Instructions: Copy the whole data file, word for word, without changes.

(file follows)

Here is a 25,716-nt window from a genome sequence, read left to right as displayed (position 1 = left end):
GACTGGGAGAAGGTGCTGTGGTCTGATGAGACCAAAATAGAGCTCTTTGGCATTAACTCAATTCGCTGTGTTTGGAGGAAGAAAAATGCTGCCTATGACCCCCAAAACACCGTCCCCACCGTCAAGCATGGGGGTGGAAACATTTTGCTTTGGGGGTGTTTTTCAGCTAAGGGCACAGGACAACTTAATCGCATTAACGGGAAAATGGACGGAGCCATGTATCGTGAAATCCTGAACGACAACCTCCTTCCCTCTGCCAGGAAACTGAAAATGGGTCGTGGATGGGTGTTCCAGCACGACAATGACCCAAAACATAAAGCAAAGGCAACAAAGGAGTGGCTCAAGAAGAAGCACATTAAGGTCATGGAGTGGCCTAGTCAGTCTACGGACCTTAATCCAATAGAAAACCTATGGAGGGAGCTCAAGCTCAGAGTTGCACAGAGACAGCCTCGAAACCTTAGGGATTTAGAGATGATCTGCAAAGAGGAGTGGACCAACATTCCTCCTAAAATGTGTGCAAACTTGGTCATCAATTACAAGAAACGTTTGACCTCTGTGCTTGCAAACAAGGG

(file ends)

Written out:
Here is a 25,716-nt window from a genome sequence, read left to right as displayed (position 1 = left end):
GACTGGGAGAAGGTGCTGTGGTCTGATGAGACCAAAATAGAGCTCTTTGGCATTAACTCAATTCGCTGTGTTTGGAGGAAGAAAAATGCTGCCTATGACCCCCAAAACACCGTCCCCACCGTCAAGCATGGGGGTGGAAACATTTTGCTTTGGGGGTGTTTTTCAGCTAAGGGCACAGGACAACTTAATCGCATTAACGGGAAAATGGACGGAGCCATGTATCGTGAAATCCTGAACGACAACCTCCTTCCCTCTGCCAGGAAACTGAAAATGGGTCGTGGATGGGTGTTCCAGCACGACAATGACCCAAAACATAAAGCAAAGGCAACAAAGGAGTGGCTCAAGAAGAAGCACATTAAGGTCATGGAGTGGCCTAGTCAGTCTACGGACCTTAATCCAATAGAAAACCTATGGAGGGAGCTCAAGCTCAGAGTTGCACAGAGACAGCCTCGAAACCTTAGGGATTTAGAGATGATCTGCAAAGAGGAGTGGACCAACATTCCTCCTAAAATGTGTGCAAACTTGGTCATCAATTACAAGAAACGTTTGACCTCTGTGCTTGCAAACAAGGG